Upcoming urban grooves singer Tonderai Rundu says new musicians face a multitude of problems.
BY NQOBILE NKIWANE
According to Rundu, upcoming musicians are sidelined by producers who seem to prefer those who have made it in the industry. He said established and successful musicians were not helping either.
“We have noticed that studios do not welcome upcoming musicians. They also charge exorbitant fees that scare away new artists,” he said.
Rundu has released his first album titled One Love and used the theme song Torarama to advocate for musicians to support each other despite the differences in genre, race or tribe.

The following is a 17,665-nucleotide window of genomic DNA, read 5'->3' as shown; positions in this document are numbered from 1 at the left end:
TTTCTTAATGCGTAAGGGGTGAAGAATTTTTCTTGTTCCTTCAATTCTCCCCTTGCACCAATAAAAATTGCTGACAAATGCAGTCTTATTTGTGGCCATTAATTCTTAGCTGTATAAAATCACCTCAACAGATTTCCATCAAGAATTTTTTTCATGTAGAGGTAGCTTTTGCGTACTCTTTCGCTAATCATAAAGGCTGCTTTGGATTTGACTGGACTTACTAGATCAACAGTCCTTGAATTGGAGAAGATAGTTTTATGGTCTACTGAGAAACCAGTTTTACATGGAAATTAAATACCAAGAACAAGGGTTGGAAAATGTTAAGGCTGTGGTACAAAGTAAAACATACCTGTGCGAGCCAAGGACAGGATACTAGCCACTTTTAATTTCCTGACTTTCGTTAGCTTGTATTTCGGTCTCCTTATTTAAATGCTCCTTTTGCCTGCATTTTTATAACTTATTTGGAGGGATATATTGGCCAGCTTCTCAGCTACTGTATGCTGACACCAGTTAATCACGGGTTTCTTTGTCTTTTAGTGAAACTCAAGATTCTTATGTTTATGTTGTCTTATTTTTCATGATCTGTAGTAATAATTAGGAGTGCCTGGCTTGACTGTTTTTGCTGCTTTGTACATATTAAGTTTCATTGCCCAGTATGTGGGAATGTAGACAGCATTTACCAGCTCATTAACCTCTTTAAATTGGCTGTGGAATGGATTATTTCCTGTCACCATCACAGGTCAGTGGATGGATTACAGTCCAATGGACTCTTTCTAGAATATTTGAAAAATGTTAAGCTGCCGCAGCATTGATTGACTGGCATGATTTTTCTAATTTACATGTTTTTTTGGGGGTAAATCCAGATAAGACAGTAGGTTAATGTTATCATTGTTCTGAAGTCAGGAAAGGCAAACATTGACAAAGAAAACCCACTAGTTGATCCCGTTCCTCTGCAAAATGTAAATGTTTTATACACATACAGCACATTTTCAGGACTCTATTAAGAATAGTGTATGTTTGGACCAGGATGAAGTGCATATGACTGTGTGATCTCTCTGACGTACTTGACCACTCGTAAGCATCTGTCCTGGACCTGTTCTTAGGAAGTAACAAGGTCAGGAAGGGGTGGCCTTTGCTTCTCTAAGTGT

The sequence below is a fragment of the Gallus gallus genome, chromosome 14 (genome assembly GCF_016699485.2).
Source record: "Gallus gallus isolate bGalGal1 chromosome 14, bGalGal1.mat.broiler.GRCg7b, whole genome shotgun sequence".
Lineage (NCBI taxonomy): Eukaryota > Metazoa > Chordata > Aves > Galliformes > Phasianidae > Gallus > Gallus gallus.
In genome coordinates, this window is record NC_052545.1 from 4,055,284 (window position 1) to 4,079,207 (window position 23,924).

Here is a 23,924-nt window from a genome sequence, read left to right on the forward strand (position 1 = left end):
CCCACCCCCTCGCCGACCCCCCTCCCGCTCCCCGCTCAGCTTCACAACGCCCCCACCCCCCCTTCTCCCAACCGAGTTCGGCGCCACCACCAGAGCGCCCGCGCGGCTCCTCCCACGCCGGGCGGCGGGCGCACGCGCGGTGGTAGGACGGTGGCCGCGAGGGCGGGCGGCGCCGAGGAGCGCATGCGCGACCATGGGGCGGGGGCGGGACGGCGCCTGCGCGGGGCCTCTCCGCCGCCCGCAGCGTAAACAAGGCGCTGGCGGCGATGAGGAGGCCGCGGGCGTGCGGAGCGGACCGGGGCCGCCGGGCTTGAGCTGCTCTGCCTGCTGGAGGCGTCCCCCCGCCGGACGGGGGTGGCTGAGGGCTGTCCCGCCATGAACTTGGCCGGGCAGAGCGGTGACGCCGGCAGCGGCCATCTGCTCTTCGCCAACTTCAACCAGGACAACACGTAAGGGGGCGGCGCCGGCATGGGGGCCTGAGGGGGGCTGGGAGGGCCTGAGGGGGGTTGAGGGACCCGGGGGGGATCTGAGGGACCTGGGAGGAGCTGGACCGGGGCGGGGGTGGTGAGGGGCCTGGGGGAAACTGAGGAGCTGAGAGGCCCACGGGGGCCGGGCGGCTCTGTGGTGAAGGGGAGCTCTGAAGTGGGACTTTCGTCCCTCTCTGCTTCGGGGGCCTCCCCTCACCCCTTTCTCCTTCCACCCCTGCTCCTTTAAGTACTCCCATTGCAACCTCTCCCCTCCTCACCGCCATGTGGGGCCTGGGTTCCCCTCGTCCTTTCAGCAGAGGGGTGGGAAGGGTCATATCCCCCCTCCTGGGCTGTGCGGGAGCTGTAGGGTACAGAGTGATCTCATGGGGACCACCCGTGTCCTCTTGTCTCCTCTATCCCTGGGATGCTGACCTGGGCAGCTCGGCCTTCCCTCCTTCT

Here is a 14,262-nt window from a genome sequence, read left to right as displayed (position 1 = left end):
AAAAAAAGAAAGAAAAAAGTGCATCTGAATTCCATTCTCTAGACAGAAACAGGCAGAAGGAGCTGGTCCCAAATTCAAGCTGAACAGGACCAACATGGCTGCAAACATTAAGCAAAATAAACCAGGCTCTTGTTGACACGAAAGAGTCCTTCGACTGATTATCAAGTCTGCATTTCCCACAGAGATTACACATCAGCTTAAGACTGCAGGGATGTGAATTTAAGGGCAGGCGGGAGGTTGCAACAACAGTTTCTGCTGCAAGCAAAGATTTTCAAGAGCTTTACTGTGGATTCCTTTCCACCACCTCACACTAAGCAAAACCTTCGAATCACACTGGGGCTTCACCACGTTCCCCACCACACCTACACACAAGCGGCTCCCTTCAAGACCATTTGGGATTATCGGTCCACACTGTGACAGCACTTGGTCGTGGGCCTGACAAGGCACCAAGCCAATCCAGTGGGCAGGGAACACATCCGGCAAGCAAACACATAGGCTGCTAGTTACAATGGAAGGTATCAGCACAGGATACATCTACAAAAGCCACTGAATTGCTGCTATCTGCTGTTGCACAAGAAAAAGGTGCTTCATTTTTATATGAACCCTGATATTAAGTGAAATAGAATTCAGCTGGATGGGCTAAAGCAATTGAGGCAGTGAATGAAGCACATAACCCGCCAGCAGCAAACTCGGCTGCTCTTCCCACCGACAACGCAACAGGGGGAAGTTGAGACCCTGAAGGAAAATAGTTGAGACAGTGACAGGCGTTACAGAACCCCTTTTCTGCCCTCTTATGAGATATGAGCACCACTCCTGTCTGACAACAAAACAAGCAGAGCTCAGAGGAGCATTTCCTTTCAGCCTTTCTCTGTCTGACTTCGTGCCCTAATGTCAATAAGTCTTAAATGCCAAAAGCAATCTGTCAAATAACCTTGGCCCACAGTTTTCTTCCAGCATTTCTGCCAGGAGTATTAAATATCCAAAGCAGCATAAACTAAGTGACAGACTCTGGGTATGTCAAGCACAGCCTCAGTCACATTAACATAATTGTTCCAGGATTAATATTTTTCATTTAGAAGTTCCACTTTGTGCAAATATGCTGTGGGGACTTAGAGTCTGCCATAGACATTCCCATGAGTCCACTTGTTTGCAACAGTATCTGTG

“I feel that we should all work together and support one another as Zimbabwean artists, regardless of our differences,” he said.
“I am Shona speaking but I tried to accommodate the Ndebele-speaking community by recording two songs titled Lindiwe and Uyingilosi Yami on my album.”
Rundu started singing in 2004 when he was in high school, taking his inspiration from local musician, Oliver Mutukudzi.
His eight-track album was recorded at Redemption Studios in Kwekwe and features other young artists like Sybie and Spicy Dee.